Simulation of the effect of the external calibrator bar on the image quality
SL 9/12/16. Update 10/12/16 (part 3)
For the NIKA2 run 7 one of the goal was to test the possibility to use an external calibrator to make a power modulation on the signal. There's several possible advantages for such a technique, the main one being a better measurement of the KID response variation than the tone modulation. If we validate the technique we would like to install this external calibrator into the secondary mirror. This is a delicate operation, that can't be done without a clear proof of the advantages of the technique. So to make this test we installed the calibrator at the middle of the beam in the telescope vertex cabin hole passing through the back structure of the primary mirror; the calibrator is fixed on a bar attached to the side walls of the cabin, as shown on the pictures below:
To know the effects of this installation on the observation I did Zemax simulations. The main outcome can be seen on the following series of images. The 1st series represent the system without the calibrator, and the second series with the calibrator.
- Image 1 = a 3D shaded model representing the ray tracing for 12 fields from the M1 vertex (hole at the centre of the surface of the primary mirror) down to the arrays inside the NIKA2 cryostat; the grey surfaces represent some cabin limits, cryostat, and optical elements.
- Images 2 and 3 = footprint of the central field rays on the primary mirror without the vignetted rays (by the aperture stop at the cold pupil), and PSF of this field on the array surface.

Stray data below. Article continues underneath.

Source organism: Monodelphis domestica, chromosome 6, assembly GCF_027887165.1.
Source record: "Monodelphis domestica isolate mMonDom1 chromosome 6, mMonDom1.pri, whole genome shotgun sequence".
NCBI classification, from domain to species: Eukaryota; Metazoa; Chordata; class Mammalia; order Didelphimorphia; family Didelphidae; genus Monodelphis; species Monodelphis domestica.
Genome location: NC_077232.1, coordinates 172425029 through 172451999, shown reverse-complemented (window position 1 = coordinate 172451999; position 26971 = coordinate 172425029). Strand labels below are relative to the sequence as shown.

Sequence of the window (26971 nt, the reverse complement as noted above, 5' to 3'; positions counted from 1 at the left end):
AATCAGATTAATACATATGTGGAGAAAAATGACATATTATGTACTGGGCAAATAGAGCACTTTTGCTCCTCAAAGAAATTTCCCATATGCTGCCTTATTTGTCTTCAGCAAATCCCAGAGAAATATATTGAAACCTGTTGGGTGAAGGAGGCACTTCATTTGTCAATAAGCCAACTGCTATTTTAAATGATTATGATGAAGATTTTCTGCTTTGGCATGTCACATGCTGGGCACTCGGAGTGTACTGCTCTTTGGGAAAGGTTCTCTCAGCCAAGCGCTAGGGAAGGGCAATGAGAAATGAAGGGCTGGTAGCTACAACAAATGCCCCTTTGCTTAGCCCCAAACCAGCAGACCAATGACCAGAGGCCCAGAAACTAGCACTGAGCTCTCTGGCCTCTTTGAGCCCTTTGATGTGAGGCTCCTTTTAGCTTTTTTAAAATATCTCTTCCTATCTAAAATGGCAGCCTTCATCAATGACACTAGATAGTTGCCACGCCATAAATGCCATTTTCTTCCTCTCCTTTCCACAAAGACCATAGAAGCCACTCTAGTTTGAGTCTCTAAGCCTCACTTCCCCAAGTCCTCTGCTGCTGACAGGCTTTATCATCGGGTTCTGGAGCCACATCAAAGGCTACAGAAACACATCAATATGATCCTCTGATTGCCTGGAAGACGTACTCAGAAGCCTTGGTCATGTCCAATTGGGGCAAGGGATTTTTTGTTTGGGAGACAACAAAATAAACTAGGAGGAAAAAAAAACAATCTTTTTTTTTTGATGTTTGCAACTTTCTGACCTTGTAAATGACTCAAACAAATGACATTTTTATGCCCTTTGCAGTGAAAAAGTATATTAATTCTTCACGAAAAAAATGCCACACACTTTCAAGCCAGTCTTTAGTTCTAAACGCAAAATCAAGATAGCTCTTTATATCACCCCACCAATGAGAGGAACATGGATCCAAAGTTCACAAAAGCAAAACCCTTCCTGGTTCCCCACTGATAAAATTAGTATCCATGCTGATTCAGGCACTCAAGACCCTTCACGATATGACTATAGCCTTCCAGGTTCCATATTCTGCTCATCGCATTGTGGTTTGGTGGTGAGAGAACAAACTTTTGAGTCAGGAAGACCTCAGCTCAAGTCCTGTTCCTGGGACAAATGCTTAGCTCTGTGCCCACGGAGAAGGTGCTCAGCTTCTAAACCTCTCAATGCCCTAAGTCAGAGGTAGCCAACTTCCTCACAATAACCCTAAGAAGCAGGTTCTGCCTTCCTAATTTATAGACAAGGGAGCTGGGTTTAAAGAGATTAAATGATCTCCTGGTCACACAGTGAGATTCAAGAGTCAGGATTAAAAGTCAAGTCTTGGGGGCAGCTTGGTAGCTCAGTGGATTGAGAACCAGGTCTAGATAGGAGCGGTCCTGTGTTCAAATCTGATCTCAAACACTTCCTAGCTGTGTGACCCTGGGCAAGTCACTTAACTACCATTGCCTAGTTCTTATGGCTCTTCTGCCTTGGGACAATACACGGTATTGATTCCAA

- Images 4 and 5 = footprint of the high elevation edge field rays on the primary mirror without the vignetted rays (by the aperture stop at the cold pupil), and PSF of this field on the array surface.
1. System without the calibrator
2. System with the calibrator
3. System with the calibrator showing light emitted from the calibrator itself, not coming from the sky
Green rays below = portion of cone of light emitted by the 1mm hole of the external calibrator which totally illuminate the M3 mirror (only portion that can reach the cryostat window). As you can see on the picture the 1mm hole is not centred on the calibrator box, which itself is slightly lower than the optical axis of the telescope.
Blue rays below = reference of what would have been the cone emitted by the calibrator if its hole would have been placed exactly on the optical axis of the telescope (in the images above the bar was centred, which is not quite correct, but changes nothing to the qualitative information given by the simulation).
Left image below = footprint of the calibrator cone of light on the cryostat window. Right image = footprint of the calibrator cone of light on the cryostat cold stop (""cold pupil")
==> Conclusion: using the calibrator in the vertex window does not allow aligning the cold optics, because it isn't vignetted by the cryostat cold optics but by the M3 mirror.
Note that it's purely by chance that at 60 degrees elevation at which we did our measurement with Alain the calibrator offset creates a footprint offset on the cryostat window identical to the cold optics offsets that we rechecked on blank sky without calibrator the following day!